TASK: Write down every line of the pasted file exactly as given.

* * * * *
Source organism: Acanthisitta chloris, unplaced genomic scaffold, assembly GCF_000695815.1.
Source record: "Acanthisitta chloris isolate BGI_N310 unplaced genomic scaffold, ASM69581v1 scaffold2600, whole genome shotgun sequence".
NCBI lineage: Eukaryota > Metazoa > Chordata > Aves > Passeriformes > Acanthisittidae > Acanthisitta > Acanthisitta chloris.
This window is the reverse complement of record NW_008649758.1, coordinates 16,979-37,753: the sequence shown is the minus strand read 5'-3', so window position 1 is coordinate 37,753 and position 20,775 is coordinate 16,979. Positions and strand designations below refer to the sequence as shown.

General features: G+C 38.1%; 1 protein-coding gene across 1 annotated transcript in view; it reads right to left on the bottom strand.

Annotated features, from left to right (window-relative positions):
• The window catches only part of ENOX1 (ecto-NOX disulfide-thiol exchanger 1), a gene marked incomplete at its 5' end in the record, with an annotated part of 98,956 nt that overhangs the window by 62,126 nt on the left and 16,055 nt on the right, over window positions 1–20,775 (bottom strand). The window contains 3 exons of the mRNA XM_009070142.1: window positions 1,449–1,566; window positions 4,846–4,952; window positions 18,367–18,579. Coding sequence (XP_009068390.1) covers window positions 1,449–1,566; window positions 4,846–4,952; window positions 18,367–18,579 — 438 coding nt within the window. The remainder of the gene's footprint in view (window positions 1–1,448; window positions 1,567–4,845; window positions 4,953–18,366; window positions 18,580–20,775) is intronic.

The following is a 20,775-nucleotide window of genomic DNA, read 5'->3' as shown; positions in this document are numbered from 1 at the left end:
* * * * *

Source organism: Acanthisitta chloris, unplaced genomic scaffold, assembly GCF_000695815.1.
Source record: "Acanthisitta chloris isolate BGI_N310 unplaced genomic scaffold, ASM69581v1 scaffold2600, whole genome shotgun sequence".
NCBI lineage: Eukaryota > Metazoa > Chordata > Aves > Passeriformes > Acanthisittidae > Acanthisitta > Acanthisitta chloris.
This window is the reverse complement of record NW_008649758.1, coordinates 16,979-37,753: the sequence shown is the minus strand read 5'-3', so window position 1 is coordinate 37,753 and position 20,775 is coordinate 16,979. Positions and strand designations below refer to the sequence as shown.

General features: G+C 38.1%; 1 protein-coding gene across 1 annotated transcript in view; it reads right to left on the bottom strand.

Annotated features, from left to right (window-relative positions):
• The window catches only part of ENOX1 (ecto-NOX disulfide-thiol exchanger 1), a gene marked incomplete at its 5' end in the record, with an annotated part of 98,956 nt that overhangs the window by 62,126 nt on the left and 16,055 nt on the right, over window positions 1–20,775 (bottom strand). The window contains 3 exons of the mRNA XM_009070142.1: window positions 1,449–1,566; window positions 4,846–4,952; window positions 18,367–18,579. Coding sequence (XP_009068390.1) covers window positions 1,449–1,566; window positions 4,846–4,952; window positions 18,367–18,579 — 438 coding nt within the window. The remainder of the gene's footprint in view (window positions 1–1,448; window positions 1,567–4,845; window positions 4,953–18,366; window positions 18,580–20,775) is intronic.

The following is a 20,775-nucleotide window of genomic DNA, read 5'->3' as shown; positions in this document are numbered from 1 at the left end: